Tumbling walls, chaos as quake rocks Osaka

Employees picking up bottles and cans of beverages which were scattered by the earthquake at a liquor shop in Hirakata, Osaka, yesterday.
Employees picking up bottles and cans of beverages which were scattered by the earthquake at a liquor shop in Hirakata, Osaka, yesterday. PHOTO: REUTERS
Passengers of a commuter train in Osaka walking on the railway track after service was suspended.
Passengers of a commuter train in Osaka walking on the railway track after service was suspended. PHOTO: EPA-EFE
Police checking a collapsed road in Takatsuki following the earthquake yesterday. The epicentre of the temblor was near the residential Takatsuki district, about an hour to the north of Osaka’s main tourist area of Dotonbori.
Police checking a collapsed road in Takatsuki following the earthquake yesterday. The epicentre of the temblor was near the residential Takatsuki district, about an hour to the north of Osaka’s main tourist area of Dotonbori.PHOTO: AGENCE FRANCE-PRESSE

Rail services brought to standstill, thousands of homes hit by blackouts and gas supply cut

Everything came to a halt as a strong earthquake rattled Osaka yesterday morning, toppling walls, bursting water pipes and sparking rush-hour transport chaos.

It left four people dead - a nine-year-old girl, and two men and a woman in their 80s - and at least 350 others injured.

The tremor, which the Japan Meteorological Agency (JMA) said was at magnitude 6.1 at a relatively shallow depth of 13km, shook the western Japan prefecture at 7.58am local time (6.58am in Singapore).

The inland quake did not trigger any tsunami warning.

The Osaka region, which is Japan's second-biggest metropolitan area after Greater Tokyo, is a major industrial hub and tourist hot spot in western Japan. The city is set to host the Group of 20 (G-20) leaders' summit in June next year.

The epicentre of the temblor was near the residential Takatsuki district, about an hour to the north of the main tourist area of Dotonbori.

The quake shattered windows, brought down walls and damaged cultural treasures such as a 16th-century tea house in neighbouring Kyoto. Several areas were flooded by water gushing out of burst water mains, while news pictures also showed felled signs at a train station, and shops in disarray with products thrown off their shelves.

The JMA has warned that aftershocks of a similar magnitude may occur over the next week. In 2016 in Kumamoto, a magnitude 6.2 earthquake was followed two days later by a magnitude 7.0 tremor, which caused even more damage and deaths than the first tremblor.

Yesterday's quake brought local train and subway services to a standstill, while the Shinkansen bullet train services that connect Osaka and Tokyo were halted for about five hours, resuming operations only at about 1pm.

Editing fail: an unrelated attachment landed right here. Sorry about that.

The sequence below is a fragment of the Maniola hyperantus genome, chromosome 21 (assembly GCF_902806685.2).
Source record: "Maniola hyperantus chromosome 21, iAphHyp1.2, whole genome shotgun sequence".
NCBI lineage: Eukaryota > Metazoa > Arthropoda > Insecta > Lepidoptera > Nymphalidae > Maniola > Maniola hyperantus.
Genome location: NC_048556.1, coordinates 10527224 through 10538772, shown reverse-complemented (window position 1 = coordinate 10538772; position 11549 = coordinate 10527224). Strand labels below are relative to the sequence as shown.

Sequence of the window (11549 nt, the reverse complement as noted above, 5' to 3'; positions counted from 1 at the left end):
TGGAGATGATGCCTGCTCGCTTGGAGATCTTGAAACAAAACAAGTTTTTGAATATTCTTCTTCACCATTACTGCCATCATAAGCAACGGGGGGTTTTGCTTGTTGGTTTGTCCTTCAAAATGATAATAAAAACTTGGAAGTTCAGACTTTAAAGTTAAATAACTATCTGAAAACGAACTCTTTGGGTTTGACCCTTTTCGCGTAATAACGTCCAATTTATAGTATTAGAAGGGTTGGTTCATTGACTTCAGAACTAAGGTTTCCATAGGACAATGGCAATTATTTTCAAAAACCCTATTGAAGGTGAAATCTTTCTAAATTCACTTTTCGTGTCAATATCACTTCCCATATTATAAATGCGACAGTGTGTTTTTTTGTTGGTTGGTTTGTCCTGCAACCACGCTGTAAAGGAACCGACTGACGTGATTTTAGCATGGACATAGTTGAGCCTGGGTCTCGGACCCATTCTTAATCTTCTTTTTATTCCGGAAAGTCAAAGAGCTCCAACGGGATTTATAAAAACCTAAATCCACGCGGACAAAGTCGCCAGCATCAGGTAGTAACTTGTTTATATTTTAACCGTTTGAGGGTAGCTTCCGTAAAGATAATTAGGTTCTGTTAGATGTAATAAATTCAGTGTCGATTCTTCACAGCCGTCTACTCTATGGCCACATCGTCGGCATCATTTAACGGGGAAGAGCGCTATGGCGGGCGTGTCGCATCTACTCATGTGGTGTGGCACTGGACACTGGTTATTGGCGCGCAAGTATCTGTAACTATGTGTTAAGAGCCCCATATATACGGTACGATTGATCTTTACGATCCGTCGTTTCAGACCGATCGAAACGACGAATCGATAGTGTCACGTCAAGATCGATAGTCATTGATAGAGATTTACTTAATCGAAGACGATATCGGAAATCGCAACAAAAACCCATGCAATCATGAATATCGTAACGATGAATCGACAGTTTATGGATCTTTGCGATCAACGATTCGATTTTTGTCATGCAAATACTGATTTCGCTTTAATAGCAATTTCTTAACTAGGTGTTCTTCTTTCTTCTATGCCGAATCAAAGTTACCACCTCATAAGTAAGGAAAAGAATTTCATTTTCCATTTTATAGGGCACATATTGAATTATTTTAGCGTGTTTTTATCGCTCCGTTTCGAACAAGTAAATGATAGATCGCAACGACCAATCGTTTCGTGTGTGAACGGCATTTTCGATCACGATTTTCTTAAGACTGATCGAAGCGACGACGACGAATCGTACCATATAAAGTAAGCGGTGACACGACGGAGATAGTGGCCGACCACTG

More than 170,000 homes were hit by blackouts, while gas supply to some 110,000 homes was cut. Power was restored within two hours, but piped gas supply will resume in eight to 12 days, according to Osaka Gas Co.

Several attractions at Universal Studios Japan in Osaka were shut briefly, while Daimaru Matsuzakaya Department Stores closed at least two of its malls.

No abnormalities were detected in the region's nuclear reactors, said Kansai Electric Power Co.

JXTG Nippon Oil and Energy Corp shut all its refining units and halted product shipments at its Osaka refinery, which has a capacity of 115,000 barrels a day, before operations resumed in the afternoon.

Companies including carmakers Honda, Mitsubishi and Toyota unit Daihatsu, electronics giant Panasonic, cosmetics maker Shiseido, brewery Asahi Group Holdings, and air-conditioner maker Daikin also suspended operations at their plants briefly for safety checks.

The United States Geological Survey (USGS) measured the tremor at magnitude 5.3, at a depth of 15.4km. The JMA put its preliminary magnitude at 5.9 at a depth of 10km, which it later revised to magnitude 6.1 at a depth of 13km.

The tremor registered a six-minus on the seven-point Japanese shindo scale, which measures earthquakes by their impact on the public and not by geology.

A reading of six-minus means that most will find it difficult to remain standing. This was the strongest reading that has been registered in Osaka prefecture since records started being kept in 1923.

Japanese Prime Minister Shinzo Abe said that his government will do its utmost to ensure emergency measures are in place, and will continue to work to restore public transportation and gas services.

Assistant Professor Wei Shengji of Nanyang Technological University's Earth Observatory of Singapore told The Straits Times that the earthquake "occurred in the same strike-slip fault system" as the 1995 earthquake in neighbouring Kobe, where a magnitude 6.9 earthquake killed nearly 6,500 people.

"It is, therefore, not unexpected for an earthquake to happen in a fault system that is currently active," he said.

A version of this article appeared in the print edition of The Straits Times on June 19, 2018, with the headline 'Tumbling walls, chaos as quake rocks Osaka'. Print Edition | Subscribe